After weeks of trying to get their youth back in school, the families are somewhat overwhelmed trying to plan this celebration so I agreed to do what I could to help facilitate it. If you know speakers or musicians that you think would contribute to the program please let me know and I will check with the students and their families to see whether they think it would fit in with the program. If you have resolutions of support, or letters, for Derrick, Shayna, and Vinnie they can be sent to Derrick’s mom, Colleen Chrzanowsiki, 2290 Hickory Circle Dr., Howell MI 48855. Similarly, if you would like to contribute funds to go either towards the costs of the celebration, or towards the legal expenses the families are incurring- checks can be made out to Colleen. Lastly, if there are any who wish to donate towards some kind of scholarships for these three, all of whom will be attending college in the fall, please let me know. As this celebration will be a week from today it would be helpful to hear from you as soon as possible.

Below you will see the public announcement the families recently sent out.

Joe Summers
Vicar, The Episcopal Church of the Incarnation

Alternative Graduation Celebration for Suspended Students:
The parents of Howell High School seniors Derrick Weber, Shayna Kamilar and Vinnie Mascola are proud to be holding a Graduation Ceremony to celebrate the achievements of their sons and daughter. The ceremony will be held on Saturday June 11th at 6:00 pm at Page Athletic Field in Howell City Park, 415 N. Barnard Street.

We are grateful for the support expressed by members of the community here in Livingston County as well as others in greater southeast MI. We welcome those who wish to join in our celebration. We have scheduled our ceremony specifically to avoid any conflict with the commencement activity at Howell High School so that those wishing to join us may do so without having to choose between the two. We strongly encourage Howell High Seniors to walk with their class as OUR students wish they could.

We also request that guests who join us please understand our desire to celebrate our students Graduations with our friends and family without protests or demonstrations. We recognize some of the divided opinions in the community about the issues that lead us to hold this event; however we respectfully ask that those strong opinions be set aside for this occasion so that our students and their families may build the same memories that accompany this once-in-a-lifetime milestone for every graduate.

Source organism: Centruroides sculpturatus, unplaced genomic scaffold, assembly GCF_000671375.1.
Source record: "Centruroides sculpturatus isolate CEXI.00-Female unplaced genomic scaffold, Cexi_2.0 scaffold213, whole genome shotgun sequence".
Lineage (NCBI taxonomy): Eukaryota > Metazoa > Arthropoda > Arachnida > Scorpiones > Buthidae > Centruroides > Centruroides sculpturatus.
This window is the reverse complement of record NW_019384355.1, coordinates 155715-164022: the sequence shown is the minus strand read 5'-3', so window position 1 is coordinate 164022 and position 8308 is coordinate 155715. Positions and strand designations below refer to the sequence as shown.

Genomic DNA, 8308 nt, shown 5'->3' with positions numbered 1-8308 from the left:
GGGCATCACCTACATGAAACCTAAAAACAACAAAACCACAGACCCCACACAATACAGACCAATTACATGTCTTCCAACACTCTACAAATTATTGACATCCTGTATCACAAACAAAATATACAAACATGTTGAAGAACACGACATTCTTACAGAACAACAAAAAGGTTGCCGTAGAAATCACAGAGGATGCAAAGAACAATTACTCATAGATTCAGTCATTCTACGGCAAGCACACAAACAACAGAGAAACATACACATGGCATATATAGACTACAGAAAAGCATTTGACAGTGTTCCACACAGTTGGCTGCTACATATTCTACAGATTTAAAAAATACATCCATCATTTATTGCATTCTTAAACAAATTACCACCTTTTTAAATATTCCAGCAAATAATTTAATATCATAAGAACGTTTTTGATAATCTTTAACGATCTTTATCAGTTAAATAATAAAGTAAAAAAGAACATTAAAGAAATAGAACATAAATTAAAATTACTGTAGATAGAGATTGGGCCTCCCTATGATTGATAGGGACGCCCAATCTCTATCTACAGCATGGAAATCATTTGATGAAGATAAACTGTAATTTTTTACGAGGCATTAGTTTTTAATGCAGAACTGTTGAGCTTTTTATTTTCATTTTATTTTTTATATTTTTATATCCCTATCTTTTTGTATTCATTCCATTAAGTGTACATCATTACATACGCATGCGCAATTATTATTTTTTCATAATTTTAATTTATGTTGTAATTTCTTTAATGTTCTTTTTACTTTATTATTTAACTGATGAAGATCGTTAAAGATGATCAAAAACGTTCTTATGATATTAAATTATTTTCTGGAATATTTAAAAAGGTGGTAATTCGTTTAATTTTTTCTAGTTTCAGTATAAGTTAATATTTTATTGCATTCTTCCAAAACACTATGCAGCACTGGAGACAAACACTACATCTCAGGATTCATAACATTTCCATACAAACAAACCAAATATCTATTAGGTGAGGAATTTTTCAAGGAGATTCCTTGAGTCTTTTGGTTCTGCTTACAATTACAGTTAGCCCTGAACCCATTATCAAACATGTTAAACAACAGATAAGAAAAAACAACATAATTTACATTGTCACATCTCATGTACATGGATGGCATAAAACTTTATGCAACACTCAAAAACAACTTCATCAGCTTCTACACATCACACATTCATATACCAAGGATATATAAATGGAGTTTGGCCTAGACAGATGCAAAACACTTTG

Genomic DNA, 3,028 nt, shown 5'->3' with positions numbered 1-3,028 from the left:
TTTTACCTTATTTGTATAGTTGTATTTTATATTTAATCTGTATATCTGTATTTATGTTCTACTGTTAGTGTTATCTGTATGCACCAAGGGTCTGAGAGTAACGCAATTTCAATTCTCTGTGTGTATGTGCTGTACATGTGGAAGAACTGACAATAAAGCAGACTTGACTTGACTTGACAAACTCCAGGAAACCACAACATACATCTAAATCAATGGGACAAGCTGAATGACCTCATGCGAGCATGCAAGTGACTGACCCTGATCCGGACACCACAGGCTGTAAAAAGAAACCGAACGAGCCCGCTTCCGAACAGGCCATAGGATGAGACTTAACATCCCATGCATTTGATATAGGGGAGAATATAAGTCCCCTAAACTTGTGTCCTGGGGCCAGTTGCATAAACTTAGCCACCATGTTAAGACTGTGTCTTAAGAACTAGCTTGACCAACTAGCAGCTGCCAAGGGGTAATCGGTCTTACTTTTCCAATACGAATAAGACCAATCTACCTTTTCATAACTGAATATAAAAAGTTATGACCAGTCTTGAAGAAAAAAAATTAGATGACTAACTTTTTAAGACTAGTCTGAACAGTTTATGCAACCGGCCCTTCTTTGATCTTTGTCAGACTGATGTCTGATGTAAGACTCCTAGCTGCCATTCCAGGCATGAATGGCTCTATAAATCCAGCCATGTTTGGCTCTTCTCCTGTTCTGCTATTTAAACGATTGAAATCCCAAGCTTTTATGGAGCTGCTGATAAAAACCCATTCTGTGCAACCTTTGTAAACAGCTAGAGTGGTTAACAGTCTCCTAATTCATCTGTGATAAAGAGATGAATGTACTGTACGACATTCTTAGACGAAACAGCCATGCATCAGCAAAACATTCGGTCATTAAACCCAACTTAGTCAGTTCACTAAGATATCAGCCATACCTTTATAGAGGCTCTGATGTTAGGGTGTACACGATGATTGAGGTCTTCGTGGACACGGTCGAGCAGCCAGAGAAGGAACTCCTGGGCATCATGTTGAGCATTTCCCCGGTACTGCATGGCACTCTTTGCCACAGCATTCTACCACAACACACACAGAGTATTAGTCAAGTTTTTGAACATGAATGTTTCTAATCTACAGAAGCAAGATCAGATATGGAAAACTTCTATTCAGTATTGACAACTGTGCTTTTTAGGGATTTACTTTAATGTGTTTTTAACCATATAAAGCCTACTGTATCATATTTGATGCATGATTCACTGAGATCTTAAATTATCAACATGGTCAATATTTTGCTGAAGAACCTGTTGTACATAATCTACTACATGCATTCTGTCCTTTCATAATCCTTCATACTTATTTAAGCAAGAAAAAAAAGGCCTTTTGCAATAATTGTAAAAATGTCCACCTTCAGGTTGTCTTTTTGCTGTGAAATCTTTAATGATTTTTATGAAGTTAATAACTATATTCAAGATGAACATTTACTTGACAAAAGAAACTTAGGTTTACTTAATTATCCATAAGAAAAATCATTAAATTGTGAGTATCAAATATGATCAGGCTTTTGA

It doesn’t add a whole lot to the story, but there was also a mention in the May 20 issue of the Ann Arbor News… And, if anyone feels like writing a letter, contact information for the Howell Board of Education can be found here.

I haven’t written to the Board and asked, but I suspect this has to do more with a district-wide zero tollerance policy on graffiti than any tacit acceptance of the anti-gay agenda promoted by groups like “God Hates Fags.” I might be interested to know, however, what kind of resources they’re putting into the hunt for the individual or individuals who started the “hate speech” ball rolling in the first place, and what the punishment would be if they were to identify the person or persons involved. My hope would be that his/her/their sentence would be harsher than those received by the students painting “love.” And, I might also be interested to know what makes this case any different than the case two years ago when students, upset by the suicide of their friend, spray-painted the same offensive word (without repercussions).

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  1. Posted June 8, 2005 at 9:24 am | Permalink

    I have mixed feelings about this. I support the students’ actions. I also can respect the school’s application of rules and consequences. I suspect their suspension will only crystalize the students’ activist leanings, more so than if nothing had been done. In that way, it may have the opposite effect from what some may have hoped. The speech makers at graduation ceremonies always point out that “commencement is a beginning not an end.” As these students bear the consequences of their civil disobedience, so, too, do they commence their paths of thoughtful action.

  2. Teddy Glass